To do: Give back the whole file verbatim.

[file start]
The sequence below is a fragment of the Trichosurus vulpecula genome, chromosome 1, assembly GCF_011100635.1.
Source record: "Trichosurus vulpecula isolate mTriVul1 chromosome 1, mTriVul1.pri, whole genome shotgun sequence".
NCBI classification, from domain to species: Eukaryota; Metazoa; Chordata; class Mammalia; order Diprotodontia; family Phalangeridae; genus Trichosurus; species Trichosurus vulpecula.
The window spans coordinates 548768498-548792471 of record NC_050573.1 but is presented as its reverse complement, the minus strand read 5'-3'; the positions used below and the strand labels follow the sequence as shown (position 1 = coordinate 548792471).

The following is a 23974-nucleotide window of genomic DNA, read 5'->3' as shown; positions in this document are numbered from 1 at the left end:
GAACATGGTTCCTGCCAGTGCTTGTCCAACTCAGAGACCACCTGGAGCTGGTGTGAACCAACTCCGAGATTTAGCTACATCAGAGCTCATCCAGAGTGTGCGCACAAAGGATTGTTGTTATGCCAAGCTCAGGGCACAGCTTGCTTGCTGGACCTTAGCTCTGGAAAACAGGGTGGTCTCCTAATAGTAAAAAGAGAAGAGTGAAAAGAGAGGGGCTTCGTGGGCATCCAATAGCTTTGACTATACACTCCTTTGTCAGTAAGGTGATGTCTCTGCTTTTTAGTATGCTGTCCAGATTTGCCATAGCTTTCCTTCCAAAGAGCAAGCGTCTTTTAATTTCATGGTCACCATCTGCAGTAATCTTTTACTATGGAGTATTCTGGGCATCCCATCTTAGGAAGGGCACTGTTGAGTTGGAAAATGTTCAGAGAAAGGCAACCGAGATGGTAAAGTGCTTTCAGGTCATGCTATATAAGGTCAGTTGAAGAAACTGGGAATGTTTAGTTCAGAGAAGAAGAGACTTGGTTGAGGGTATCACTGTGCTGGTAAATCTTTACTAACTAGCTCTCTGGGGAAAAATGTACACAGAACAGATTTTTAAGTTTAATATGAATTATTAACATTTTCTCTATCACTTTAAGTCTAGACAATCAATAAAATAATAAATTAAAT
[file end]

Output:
The sequence below is a fragment of the Trichosurus vulpecula genome, chromosome 1, assembly GCF_011100635.1.
Source record: "Trichosurus vulpecula isolate mTriVul1 chromosome 1, mTriVul1.pri, whole genome shotgun sequence".
NCBI classification, from domain to species: Eukaryota; Metazoa; Chordata; class Mammalia; order Diprotodontia; family Phalangeridae; genus Trichosurus; species Trichosurus vulpecula.
The window spans coordinates 548768498-548792471 of record NC_050573.1 but is presented as its reverse complement, the minus strand read 5'-3'; the positions used below and the strand labels follow the sequence as shown (position 1 = coordinate 548792471).

The following is a 23974-nucleotide window of genomic DNA, read 5'->3' as shown; positions in this document are numbered from 1 at the left end:
GAACATGGTTCCTGCCAGTGCTTGTCCAACTCAGAGACCACCTGGAGCTGGTGTGAACCAACTCCGAGATTTAGCTACATCAGAGCTCATCCAGAGTGTGCGCACAAAGGATTGTTGTTATGCCAAGCTCAGGGCACAGCTTGCTTGCTGGACCTTAGCTCTGGAAAACAGGGTGGTCTCCTAATAGTAAAAAGAGAAGAGTGAAAAGAGAGGGGCTTCGTGGGCATCCAATAGCTTTGACTATACACTCCTTTGTCAGTAAGGTGATGTCTCTGCTTTTTAGTATGCTGTCCAGATTTGCCATAGCTTTCCTTCCAAAGAGCAAGCGTCTTTTAATTTCATGGTCACCATCTGCAGTAATCTTTTACTATGGAGTATTCTGGGCATCCCATCTTAGGAAGGGCACTGTTGAGTTGGAAAATGTTCAGAGAAAGGCAACCGAGATGGTAAAGTGCTTTCAGGTCATGCTATATAAGGTCAGTTGAAGAAACTGGGAATGTTTAGTTCAGAGAAGAAGAGACTTGGTTGAGGGTATCACTGTGCTGGTAAATCTTTACTAACTAGCTCTCTGGGGAAAAATGTACACAGAACAGATTTTTAAGTTTAATATGAATTATTAACATTTTCTCTATCACTTTAAGTCTAGACAATCAATAAAATAATAAATTAAAT